DETAILED DESCRIPTION

The numerous innovative teachings of the present application will be described with particular reference to the presently preferred exemplary embodiments. However, it should be understood that this class of embodiments provides only a few examples of the many advantageous uses and innovative teachings herein. In general, statements made in the specification of the present application do not necessarily delimit any of the various claimed inventions. Moreover, some statements may apply to some inventive features, but not to others. Throughout the drawings, it is noted that the same reference numerals or letters will be used to designate like or equivalent elements having the same function. Detailed descriptions of known functions and constructions unnecessarily obscuring the subject matter of the present invention have been omitted for clarity.

Modern hard disc drives more and more have ramp-loading as an implementation to provide a save position for the read-write head. For those drives a constant velocity control for the VCM is the appropriate solution to bring the head from the disk surface to the safe park position. For the speed regulation in such a system two controlling functions are needed to achieve an optimum performance: an integrator part to provide high DC gain and a proportional part for fast response on big errors. Such a system is described in Brito et al., U.S. Pat. No. 6,040,671, the description of which is hereby incorporated by reference.

In this type of system (hereinafter referred to as the UDC approach), the integrator part is designed as a digital counter driving a digital to analog converter in which if the error is negative, the counter is decreased by one bit and if the error is positive the counter is increased. However, this type of solution has a limited response. For example, the integrator reacts relatively slowly to large changes in velocity, because it changes by only one bit per sample period (applying a step error to the system would lead to a constant slope answer, rather than a more advantageous exponential one).

Further, there is a finite error on using a UDC approach, because the target can only be as accurate as the digital to analog resolution (e.g. a DAC resolution of 10 mV can lead to a 10 mV error on the system). As hard disc drives get smaller and smaller, the characteristic electrical motor parameters drop (e.g. the torque constant Kt of the VCM). A drop in Kt in particular means that for a given speed of the VCM one would read smaller voltages as a BEMF. For a given error budget this would obviously lead to affect system error in a negative way. In future drives, the hard disc manufacturers expect the VCM to be moved into a save position with a low target Back-EMF (which is proportional to the motor speed) in the range of 50 mV with at least 10% accuracy (approximately 5 mV). Conventional circuitries have a random system error in the range of +/−20 mV, which might even be higher considering the fact that they work with a DAC converter, having a finite resolution. It should be noted that simply increasing the resolution is not an appropriate solution since this will decrease the ability to react on fast input changes and increase the chip area for the integrated circuit.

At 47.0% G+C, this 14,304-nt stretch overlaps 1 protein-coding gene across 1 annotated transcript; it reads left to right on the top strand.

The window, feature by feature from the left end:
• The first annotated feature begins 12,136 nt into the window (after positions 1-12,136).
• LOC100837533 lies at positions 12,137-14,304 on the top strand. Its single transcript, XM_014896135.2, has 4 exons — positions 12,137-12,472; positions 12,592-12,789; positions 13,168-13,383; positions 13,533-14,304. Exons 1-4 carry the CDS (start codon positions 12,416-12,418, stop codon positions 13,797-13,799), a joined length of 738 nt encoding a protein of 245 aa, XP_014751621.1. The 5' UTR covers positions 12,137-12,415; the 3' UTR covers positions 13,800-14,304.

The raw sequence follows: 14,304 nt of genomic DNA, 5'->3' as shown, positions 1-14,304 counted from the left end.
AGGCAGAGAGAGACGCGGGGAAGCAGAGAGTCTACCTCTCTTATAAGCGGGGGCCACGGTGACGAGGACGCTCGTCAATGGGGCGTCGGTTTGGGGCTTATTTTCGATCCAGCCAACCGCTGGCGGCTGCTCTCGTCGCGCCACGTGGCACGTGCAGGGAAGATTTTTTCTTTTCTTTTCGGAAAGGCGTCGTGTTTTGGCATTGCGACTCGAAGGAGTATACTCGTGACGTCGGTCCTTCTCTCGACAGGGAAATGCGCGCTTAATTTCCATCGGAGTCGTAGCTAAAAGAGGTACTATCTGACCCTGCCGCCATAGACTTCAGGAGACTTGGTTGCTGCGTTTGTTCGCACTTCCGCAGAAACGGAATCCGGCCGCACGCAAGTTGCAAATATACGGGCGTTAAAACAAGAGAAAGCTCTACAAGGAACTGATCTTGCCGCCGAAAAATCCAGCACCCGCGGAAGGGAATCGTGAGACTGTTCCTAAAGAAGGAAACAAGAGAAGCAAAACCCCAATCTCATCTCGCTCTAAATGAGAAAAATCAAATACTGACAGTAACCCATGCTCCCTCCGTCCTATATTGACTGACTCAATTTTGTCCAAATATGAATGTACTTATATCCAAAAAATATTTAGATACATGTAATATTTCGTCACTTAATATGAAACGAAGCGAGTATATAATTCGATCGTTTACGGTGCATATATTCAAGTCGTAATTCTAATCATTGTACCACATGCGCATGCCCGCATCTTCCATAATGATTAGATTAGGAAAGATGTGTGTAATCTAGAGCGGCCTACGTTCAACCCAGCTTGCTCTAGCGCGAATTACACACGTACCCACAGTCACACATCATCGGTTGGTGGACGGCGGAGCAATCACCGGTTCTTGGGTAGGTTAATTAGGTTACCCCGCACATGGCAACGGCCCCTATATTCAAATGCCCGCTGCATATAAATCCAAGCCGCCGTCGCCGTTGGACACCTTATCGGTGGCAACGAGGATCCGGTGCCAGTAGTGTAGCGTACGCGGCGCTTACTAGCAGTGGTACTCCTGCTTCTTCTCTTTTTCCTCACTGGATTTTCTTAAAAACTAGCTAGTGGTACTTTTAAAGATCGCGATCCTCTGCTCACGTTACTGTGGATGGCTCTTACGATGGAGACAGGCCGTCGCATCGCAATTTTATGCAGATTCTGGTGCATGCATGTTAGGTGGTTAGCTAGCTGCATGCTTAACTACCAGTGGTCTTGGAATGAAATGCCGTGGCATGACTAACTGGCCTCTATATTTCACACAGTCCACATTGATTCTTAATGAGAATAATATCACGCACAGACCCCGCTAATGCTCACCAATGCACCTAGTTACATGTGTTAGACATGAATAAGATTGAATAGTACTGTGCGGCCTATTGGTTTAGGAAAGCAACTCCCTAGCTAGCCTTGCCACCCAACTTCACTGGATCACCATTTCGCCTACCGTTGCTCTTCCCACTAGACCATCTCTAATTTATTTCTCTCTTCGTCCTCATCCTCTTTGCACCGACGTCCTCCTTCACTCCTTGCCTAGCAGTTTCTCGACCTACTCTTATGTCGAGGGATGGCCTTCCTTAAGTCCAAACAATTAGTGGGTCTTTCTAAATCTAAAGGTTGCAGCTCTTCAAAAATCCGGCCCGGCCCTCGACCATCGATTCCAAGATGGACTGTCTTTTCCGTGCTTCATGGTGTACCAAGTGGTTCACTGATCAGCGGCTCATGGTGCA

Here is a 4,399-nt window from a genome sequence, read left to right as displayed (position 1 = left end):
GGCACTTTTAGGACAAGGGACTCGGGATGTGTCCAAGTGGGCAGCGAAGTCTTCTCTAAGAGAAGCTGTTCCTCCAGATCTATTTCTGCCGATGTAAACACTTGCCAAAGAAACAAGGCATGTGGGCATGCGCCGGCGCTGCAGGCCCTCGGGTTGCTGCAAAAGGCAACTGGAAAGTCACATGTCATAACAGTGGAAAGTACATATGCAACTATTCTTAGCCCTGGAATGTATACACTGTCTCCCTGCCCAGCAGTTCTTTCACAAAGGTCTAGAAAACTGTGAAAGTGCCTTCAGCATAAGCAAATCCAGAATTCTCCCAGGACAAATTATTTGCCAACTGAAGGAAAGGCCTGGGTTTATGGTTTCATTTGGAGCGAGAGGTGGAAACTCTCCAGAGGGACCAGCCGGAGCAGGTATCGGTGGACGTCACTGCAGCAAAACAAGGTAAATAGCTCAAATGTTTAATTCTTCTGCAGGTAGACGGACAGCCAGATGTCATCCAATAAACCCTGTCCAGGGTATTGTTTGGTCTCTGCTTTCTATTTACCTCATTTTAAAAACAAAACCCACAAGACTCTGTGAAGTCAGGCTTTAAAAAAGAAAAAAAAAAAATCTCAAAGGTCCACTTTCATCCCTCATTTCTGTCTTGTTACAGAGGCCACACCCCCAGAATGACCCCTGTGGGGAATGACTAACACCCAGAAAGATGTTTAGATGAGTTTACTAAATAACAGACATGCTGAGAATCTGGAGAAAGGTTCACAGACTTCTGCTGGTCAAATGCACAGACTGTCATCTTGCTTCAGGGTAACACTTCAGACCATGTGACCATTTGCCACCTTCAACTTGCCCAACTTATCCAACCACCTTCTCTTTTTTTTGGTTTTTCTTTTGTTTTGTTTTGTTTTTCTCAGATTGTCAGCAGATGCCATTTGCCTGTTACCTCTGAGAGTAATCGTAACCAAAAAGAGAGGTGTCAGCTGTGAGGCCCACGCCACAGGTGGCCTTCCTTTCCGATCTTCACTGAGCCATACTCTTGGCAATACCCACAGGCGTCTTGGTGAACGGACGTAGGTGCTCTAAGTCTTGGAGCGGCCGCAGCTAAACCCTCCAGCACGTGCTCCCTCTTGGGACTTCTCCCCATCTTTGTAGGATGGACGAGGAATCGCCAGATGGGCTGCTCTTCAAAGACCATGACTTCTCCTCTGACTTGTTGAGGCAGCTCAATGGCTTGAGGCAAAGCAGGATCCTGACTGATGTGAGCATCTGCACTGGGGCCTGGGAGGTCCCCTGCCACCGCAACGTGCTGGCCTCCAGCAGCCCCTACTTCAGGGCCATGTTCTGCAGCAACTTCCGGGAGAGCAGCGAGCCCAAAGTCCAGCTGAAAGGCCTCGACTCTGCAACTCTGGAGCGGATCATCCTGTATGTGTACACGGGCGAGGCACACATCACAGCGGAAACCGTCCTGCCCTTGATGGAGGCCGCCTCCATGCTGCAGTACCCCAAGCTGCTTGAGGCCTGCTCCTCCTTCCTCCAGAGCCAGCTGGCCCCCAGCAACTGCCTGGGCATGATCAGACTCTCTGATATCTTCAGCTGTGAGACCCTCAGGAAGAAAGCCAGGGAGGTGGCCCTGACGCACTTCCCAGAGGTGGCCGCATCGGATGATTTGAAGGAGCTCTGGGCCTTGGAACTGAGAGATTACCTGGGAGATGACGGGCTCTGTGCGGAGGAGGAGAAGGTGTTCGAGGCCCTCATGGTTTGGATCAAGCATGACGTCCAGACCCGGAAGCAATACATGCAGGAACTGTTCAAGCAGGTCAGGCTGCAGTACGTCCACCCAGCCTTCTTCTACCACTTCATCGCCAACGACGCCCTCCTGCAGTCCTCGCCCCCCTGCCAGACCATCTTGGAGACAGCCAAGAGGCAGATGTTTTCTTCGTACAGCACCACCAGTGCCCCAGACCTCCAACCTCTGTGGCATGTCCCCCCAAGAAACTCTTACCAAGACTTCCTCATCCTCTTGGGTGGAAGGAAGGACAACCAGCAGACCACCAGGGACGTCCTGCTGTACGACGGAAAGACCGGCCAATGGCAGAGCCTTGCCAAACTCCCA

The present invention addresses the above-mentioned problems associated with conventional systems by using a controller which advantageously utilizes a switched capacitor (SC) arrangement enabling an exponential or analog type response on a step error for improved system response. Further, an offset cancellation phase is introduced to cancel most, if not all, of the DC offset for improved accuracy. Combined with the fact that the present approach is not value discrete (such as in the UDC approach), the overall system error can be maintained at or well below 5 mV (10%) error.

Referring now to FIG. 1 there is illustrated a block diagram of a constant velocity sampled retract system in accordance with exemplary embodiments of the present invention. In a “float” phase the VCM is disconnected from the driver stage so that the currents in the VCM can decay. The BEMF is sampled during the float phase using a differential amplifier arrangement 11 and provided to the PI-controller 12. A further circuit 13 is used to generated the target BEMF (TBEMF) which is also provided to the controller 12. The controller 12 calculates the actual error, integrates it, and outputs the sum of the integrator and a proportional part. The sum is provided to an output driver 14 which provides drive currents to the VCM.

Switched Capacitor PI Controller

Basic SC Integrator

Referring now to FIG. 2 there is shown a diagram of an SC integrator in accordance with exemplary embodiments of the present invention. The difference between BEMF and TBEMF (the actual error) is sensed on capacitor 21 in phase 1 while switches 25A and 25B are closed. At the end of this phase the switches 25A and 25B are opened and the charge on C21 is proportional to the error and the capacitor value. Subsequently, the capacitor 21 is switched between the negative and positive input of the operational amplifier 23 in phase 2 using switches 26A and 26B. During this phase, because the opamp attempts to regulate its input differential voltage to 0, effectively all the charge is transferred from C21 to C22. At the end of phase 2 the switches 26A and 26B are opened and the cycle starts over with phase 1. Doing this continuously integrates the error at the input on capacitor 22.

SC PI Controller